A
basic bellcrank is shown in Figure 1. Bellcranks are the most common
component in mechanical linkages. Bellcranks are simple devices that
are used to change the direction of movement. In Figure 1, the input
and output direction of movement differ by 90 degrees. Bellcranks
can also create mechanical advantage when L_{1} ≠
L_{2}.

Figure 1 Bellcrank Geometry

Referring to Figure 1, the kinematic relationship for a bellcrank is (assuming small angular displacements)

(1)

(2)

where the terms are defined in Figure 1. The basic force (or torque) relationship is

(3)

(4)

Thus
when L_{1} = L_{2}, there is no gain through the
bellcrank. If L_{1} > L_{2}, then F_{2} >
F_{1}, so the gain is greater than 1. If L_{1} <
L_{2}, the gain is less than one. Equations (2) and (4)
assume the angle between the bellcrank arms are 90 degrees. When the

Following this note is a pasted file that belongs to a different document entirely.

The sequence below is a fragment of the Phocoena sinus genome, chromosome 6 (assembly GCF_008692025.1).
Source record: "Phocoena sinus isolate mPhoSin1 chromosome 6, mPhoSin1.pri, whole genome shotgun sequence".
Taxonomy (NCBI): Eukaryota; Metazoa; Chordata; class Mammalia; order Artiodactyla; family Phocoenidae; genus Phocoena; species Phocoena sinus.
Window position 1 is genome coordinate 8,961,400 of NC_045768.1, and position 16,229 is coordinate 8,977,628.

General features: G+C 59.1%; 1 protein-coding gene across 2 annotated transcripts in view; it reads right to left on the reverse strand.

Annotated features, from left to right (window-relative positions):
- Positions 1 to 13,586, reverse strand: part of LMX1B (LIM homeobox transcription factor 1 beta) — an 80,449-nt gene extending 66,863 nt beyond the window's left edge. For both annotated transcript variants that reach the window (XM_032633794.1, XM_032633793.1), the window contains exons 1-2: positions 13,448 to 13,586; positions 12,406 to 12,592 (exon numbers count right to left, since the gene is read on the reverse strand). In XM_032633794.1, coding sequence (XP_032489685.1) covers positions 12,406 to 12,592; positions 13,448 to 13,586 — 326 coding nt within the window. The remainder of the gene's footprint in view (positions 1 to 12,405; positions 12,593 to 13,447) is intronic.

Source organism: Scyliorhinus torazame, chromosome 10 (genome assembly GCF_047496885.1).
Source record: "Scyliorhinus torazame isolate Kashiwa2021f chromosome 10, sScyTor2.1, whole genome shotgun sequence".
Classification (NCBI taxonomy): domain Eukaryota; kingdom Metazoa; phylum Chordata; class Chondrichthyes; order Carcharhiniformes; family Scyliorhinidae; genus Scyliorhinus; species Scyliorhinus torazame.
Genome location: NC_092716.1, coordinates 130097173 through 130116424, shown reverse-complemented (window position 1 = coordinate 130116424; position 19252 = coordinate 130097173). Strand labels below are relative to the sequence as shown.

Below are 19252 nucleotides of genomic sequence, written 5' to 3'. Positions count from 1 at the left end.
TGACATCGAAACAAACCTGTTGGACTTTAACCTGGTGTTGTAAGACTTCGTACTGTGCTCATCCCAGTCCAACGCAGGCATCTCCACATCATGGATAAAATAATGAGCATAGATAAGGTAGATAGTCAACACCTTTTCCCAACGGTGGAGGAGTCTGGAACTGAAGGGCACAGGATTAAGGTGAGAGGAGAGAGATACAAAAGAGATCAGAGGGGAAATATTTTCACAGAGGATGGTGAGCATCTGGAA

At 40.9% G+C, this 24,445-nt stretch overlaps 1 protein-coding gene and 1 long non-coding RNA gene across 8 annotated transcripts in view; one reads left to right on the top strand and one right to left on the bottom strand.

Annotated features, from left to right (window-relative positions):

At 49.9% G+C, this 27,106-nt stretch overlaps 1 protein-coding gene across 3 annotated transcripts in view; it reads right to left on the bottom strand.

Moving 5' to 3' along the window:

input/output arms are not 90 degrees, the forces will act an angle.
This angle needs to be taken into account. For example, consider the
bellcrank shown in Figure 2.

Figure 2 Bellcrank with Angles ≠ 90°

The force equations for the bellcrank in Figure 2 are

(5)

Assuming no frictional losses,

(6)

This leads to the relationship

(7)

From equation (7), the force relationship equation for the bellcrank shown in Figure 2 is

(8)

The relationship between input and output motion for the bellcrank shown in Figure 3 is the same as equation (2).

Bellcranks come in many different designs, shape and sizes. An example of manufactured bellcrank is shown in Figure 3.

Figure 3 Actual Bellcrank Picture